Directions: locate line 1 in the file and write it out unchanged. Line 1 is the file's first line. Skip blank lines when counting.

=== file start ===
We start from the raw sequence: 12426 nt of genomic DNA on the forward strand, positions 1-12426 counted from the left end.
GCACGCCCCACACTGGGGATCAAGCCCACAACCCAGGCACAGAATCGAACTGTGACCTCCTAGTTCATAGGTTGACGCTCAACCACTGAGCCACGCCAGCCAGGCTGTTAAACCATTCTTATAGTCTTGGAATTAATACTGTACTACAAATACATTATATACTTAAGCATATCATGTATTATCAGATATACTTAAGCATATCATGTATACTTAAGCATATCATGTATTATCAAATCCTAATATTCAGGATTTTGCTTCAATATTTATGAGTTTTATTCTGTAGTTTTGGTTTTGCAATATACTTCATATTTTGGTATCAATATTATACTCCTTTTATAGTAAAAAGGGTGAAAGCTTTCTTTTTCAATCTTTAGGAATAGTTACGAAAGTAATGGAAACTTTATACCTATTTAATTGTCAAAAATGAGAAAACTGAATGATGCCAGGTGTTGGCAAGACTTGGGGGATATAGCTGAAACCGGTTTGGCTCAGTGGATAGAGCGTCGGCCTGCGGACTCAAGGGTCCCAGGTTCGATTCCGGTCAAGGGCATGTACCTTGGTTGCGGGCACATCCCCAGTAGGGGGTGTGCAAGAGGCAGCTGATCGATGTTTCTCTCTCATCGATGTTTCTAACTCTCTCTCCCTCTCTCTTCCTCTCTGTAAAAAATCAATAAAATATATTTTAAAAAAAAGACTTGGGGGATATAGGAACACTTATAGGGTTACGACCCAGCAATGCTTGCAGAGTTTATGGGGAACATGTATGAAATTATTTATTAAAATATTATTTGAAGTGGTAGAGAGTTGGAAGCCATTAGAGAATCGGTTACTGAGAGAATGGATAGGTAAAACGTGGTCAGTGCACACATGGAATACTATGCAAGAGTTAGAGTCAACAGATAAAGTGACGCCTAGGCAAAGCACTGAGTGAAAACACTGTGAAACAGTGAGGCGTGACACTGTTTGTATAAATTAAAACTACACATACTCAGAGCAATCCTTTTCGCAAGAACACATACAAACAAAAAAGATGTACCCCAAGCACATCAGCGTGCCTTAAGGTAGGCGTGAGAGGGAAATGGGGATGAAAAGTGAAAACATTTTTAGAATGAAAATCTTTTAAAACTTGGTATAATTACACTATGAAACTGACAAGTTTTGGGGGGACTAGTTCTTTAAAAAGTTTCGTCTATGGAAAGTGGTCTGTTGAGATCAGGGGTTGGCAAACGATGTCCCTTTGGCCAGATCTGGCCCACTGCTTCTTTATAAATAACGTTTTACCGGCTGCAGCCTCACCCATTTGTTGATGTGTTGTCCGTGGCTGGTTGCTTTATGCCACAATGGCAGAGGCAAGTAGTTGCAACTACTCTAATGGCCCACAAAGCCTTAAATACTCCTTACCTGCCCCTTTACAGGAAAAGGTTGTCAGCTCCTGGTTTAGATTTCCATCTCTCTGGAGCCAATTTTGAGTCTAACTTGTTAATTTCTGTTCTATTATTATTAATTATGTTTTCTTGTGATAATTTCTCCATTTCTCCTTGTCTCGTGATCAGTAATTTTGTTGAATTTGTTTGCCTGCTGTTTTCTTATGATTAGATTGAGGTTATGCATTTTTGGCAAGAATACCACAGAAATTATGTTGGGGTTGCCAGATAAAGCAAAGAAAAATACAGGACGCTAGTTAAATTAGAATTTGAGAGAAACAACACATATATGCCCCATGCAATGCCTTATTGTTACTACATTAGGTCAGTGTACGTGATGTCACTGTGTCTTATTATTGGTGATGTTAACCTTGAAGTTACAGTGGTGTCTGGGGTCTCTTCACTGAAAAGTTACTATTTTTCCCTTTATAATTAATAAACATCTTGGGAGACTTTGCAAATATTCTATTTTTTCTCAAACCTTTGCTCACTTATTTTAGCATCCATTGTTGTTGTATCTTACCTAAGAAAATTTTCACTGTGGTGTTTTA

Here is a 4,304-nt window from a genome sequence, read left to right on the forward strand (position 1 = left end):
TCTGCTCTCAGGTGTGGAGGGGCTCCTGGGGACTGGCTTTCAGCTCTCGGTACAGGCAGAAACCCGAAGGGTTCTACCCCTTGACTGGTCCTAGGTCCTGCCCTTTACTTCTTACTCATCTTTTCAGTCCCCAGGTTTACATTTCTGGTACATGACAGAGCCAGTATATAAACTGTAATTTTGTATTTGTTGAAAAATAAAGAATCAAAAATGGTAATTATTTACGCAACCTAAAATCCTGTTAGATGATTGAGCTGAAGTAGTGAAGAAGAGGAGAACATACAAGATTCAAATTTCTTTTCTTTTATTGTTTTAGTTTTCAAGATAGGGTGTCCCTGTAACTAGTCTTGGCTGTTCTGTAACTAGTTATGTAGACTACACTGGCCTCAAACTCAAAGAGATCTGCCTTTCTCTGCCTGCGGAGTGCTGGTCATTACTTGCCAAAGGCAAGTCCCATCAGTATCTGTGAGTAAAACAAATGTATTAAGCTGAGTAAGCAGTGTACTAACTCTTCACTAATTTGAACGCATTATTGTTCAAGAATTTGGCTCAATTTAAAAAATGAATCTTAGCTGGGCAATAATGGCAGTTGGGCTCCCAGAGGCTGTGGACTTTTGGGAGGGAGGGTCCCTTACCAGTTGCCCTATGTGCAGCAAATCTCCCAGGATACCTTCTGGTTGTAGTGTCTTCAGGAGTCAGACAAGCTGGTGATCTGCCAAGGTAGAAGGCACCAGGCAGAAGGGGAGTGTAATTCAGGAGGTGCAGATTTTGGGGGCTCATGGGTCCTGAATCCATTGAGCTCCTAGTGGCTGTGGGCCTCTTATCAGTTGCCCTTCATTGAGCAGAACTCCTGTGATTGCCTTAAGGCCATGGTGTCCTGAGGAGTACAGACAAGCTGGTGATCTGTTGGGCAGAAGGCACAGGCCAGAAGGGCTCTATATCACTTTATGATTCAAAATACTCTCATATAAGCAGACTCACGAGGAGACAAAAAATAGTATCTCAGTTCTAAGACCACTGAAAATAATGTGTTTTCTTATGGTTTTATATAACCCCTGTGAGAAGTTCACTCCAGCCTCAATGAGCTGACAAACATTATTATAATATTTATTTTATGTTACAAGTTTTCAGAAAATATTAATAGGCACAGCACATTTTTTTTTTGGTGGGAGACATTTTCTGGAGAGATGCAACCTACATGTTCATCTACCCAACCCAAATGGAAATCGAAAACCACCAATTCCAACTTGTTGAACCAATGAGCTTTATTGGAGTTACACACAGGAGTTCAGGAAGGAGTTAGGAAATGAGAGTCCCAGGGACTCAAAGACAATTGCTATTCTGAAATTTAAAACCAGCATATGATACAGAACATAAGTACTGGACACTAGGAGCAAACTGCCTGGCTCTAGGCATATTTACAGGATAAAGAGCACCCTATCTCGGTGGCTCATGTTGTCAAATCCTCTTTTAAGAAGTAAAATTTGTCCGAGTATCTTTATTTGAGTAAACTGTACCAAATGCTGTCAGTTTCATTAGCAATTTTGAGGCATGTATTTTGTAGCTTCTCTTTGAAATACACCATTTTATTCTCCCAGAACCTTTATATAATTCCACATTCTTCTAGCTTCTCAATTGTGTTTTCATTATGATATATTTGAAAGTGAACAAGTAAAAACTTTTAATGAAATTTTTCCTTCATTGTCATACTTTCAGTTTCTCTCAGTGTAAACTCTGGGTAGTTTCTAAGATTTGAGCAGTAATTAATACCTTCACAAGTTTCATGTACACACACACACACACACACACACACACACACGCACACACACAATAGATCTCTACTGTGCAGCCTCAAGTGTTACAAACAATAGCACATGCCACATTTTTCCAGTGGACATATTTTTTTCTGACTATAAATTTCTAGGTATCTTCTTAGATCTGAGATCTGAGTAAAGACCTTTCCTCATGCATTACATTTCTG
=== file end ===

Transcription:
We start from the raw sequence: 12426 nt of genomic DNA on the forward strand, positions 1-12426 counted from the left end.